Perhaps I had ambitions to be an MP - or an undertaker!

Wednesday, September 2, 2009


This week’s quote:-

It is not the end of joy that makes old age so sad, but the end of hope (Jean Paul Richter)


This is a view of Lenzie Loch from a high point on the golf course, a few minutes walk from my home.


WHEN I WAS A YOUNG BOY, going to the pictures was a rare occurrence.

The first films we saw were at church soirees (pronounced locally “swaw-rees” ) or at Sunday School parties, and featured Charlie Chaplin.
When we were a bit older, our visits to the cinema were carefully chosen by our mother, and the films we saw were those with Shirley Temple, Freddie Bartholomew and perhaps Laurel and Hardy.

One of the two local cinemas was fairly near our home, and, when I passed it, I always like to look in through the grilled window to see the mysterious machinery chugging away - PHUT (pause), PHUT (pause), PHUT (pause) and so on. Every so often, it would lose the beat, and would prodice two or thee extra PHUTS before the pause.

The films shown in that cinema were generally quite old and not well known. Often, just as an exciting part of the plot was reached, the screen would suddenly go dim, and a couple of minutes would pass before it brightened up again.

Both cinemas had two performances every evening. It’s really weird to recall that many people would come in half way through a film. At the end of the 1st House, they would sit on to see the part they had missed. I’m sure that today, considering how complicated some of the film plots are, it would be difficult to make sense of the story, having viewed the second half first!

Sometimes the programme would include two films, and there were usually a short (which could be comedy, travel, sport, etc.), a cartoon and a newsreel.

In this month’s issue of “Scottish Memories” a 1930s poster advertising the La Scala cinema in Edinburgh is shown. There are continuous performances from 2.15 p.m. every day, and prices are 4d, 6d, 9d and 1/-, half-price in the afternoons, excepting Saturdays and Bank Holidays. (Remember that 1/- = 5p)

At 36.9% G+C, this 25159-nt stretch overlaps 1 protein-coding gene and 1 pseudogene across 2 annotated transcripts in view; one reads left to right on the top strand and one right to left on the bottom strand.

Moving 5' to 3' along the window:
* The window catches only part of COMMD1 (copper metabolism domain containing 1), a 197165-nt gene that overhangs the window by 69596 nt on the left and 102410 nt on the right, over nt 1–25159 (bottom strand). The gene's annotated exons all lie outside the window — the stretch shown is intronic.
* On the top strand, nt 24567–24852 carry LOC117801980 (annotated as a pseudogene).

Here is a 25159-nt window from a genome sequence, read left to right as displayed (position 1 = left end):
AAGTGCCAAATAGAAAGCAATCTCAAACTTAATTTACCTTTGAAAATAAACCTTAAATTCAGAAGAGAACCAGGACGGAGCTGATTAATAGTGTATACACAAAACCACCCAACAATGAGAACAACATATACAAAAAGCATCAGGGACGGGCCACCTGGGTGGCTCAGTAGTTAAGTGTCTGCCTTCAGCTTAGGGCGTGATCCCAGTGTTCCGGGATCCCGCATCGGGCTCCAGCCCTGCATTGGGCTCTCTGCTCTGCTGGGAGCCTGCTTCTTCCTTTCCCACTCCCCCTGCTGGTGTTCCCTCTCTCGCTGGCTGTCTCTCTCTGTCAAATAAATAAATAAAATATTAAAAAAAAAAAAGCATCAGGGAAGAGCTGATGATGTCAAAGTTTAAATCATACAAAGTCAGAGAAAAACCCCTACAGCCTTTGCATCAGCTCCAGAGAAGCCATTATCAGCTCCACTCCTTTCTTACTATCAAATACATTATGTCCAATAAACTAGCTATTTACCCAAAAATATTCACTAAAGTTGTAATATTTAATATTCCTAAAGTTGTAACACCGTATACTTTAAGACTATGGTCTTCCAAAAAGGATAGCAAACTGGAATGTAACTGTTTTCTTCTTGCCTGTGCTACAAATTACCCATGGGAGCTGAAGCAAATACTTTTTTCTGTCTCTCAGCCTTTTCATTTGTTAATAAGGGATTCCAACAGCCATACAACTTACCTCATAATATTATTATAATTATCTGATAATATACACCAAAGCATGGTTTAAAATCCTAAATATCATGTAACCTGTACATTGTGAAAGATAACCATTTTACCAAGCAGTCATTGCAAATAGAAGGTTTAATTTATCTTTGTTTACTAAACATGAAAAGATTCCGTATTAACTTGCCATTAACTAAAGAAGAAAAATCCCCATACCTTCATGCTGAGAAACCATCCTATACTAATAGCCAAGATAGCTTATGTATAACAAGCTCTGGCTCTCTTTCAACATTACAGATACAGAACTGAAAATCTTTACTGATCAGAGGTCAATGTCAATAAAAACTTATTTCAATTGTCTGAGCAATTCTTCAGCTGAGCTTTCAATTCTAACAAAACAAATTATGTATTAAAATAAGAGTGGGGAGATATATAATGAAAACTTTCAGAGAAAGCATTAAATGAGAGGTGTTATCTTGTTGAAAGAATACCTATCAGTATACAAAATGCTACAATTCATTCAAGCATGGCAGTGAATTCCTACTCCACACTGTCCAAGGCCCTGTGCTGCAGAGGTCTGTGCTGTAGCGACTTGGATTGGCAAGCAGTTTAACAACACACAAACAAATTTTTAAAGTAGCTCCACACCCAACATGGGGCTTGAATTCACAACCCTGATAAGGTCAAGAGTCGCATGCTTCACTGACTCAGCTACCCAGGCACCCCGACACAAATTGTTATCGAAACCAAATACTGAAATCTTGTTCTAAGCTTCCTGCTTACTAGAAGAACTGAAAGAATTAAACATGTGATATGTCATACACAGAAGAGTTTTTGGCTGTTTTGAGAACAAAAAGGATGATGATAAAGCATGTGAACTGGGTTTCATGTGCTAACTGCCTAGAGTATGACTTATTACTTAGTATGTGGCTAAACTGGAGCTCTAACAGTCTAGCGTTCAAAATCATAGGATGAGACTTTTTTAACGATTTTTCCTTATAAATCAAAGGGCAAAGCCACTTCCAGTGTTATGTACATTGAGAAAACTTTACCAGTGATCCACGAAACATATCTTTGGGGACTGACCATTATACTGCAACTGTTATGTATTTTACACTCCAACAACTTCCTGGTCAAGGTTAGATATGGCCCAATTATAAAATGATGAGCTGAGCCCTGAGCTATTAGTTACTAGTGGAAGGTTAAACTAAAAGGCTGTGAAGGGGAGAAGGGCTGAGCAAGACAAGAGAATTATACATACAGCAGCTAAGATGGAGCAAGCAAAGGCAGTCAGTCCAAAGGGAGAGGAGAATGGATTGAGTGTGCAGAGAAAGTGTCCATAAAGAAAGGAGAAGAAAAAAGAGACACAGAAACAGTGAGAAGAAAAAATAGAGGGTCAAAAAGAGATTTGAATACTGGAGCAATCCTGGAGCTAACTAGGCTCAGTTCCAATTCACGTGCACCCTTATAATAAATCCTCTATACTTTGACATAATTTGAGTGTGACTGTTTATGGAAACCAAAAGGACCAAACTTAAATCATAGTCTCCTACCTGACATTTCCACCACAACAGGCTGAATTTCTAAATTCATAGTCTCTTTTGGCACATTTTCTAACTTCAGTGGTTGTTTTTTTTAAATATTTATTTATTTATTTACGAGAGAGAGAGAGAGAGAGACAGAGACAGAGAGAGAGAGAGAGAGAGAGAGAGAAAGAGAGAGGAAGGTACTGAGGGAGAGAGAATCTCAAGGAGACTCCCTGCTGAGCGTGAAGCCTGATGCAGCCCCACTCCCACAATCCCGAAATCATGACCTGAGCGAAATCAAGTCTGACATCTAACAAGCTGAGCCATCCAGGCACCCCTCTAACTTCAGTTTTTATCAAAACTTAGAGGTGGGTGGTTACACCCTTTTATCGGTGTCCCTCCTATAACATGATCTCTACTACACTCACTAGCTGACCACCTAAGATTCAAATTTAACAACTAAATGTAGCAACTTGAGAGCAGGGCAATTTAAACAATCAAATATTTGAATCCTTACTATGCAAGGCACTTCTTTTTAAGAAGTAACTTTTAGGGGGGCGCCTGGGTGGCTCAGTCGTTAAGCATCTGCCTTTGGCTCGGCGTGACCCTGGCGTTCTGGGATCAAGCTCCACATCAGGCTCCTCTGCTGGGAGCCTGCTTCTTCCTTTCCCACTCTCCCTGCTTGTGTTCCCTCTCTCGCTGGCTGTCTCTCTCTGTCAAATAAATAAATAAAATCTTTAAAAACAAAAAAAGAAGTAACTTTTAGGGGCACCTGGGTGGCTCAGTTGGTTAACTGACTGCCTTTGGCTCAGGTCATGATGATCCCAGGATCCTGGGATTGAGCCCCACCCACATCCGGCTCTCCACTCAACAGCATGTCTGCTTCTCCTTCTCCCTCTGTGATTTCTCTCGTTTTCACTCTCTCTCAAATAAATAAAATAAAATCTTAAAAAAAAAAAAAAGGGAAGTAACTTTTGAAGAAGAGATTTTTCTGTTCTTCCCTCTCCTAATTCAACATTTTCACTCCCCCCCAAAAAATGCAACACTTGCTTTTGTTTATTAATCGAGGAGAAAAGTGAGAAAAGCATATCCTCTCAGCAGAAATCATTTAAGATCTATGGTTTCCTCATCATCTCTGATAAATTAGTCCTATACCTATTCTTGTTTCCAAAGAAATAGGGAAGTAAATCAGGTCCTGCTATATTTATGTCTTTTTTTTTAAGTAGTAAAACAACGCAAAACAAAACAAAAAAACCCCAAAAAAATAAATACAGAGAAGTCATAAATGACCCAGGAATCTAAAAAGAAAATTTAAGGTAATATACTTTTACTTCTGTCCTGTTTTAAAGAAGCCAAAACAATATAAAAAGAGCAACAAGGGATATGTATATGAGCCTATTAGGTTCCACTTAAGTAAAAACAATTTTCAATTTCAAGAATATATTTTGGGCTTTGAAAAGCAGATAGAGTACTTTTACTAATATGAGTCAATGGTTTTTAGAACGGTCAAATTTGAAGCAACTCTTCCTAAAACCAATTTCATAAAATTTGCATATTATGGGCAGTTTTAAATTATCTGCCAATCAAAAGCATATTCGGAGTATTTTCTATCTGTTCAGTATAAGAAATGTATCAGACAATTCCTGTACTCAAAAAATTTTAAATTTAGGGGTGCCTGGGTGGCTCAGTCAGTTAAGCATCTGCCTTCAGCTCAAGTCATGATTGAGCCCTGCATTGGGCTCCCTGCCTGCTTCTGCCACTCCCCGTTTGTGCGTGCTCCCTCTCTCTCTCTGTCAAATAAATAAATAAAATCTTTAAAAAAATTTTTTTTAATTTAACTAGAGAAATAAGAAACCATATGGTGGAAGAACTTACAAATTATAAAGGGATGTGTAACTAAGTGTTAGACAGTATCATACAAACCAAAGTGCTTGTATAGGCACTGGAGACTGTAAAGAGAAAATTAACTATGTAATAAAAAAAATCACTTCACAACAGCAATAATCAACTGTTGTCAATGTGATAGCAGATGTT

The main news providers were Pathe, British Movietone and Gaumont British, and folks of my generation will remember this tune as the announcer intoned “This is the Gaumont-British News presenting the World - to the World.”



The Hardies and McFarlanes, the photo dates from around 1912

In the 2nd row from the top and 2nd from the left is my grandfather John Hardie. My mother Pearl Hardie is standing in the next row down to his left. My grandmother Maggie McFarlane is right in the centre of the group in front of the girl who is on my mother’s left.


Quite a number of my pals were taught the piano, and some of the girls had dancing lessons. Other girls who went to elocution classes availed themselves of every opportunity to perform in public.

Many elderly folk will recognise the following lines. I can still see a wee girl reciting this poem in a very affected voice.

There are fairies at the bottom of our garden,
It’s not so very, very far away;
You pass the gardener’s shed, and you just keep straight ahead -
I do so hope they’ve really come to stay.
There’s a little wood with moss in it and beetles,
And a little stream that quietly runs through;
You wouldn’t think they’d dare to come merrymaking there -
Well - they do!

There are fairies at the bottom of our garden,
They often have a dance on summer nights;
The butterflies and bees make a lovely little breeze,
And the rabbits stand around and hold the lights;
Did you know that they could sit upon the moonbeams
And pick a little star to make a fan,
And dance away up there in the middle of the air?
Well - they can!

There are fairies at the bottom of our garden,
You cannot think how beautiful they are;
They all stand up and sing when the Fairy Queen and King
Come gently floating down upon their car;
The King is very proud and very handsome,
The Queen - now you can guess who that would be.
She’s a little girl all day but at night she steals away
Well - it’s me! (Rose Fyleman 1877-1957)


This next item is my latest find - it’s the trailer for the 1937 film “Captains Courageous.” Because it featured Freddie Bartholomew, our family went to see it when it eventually came to our town. Spencer Tracy shared the lead. Look our for Mickey Rooney, Lionel Barrymore and Melvyn Douglas.


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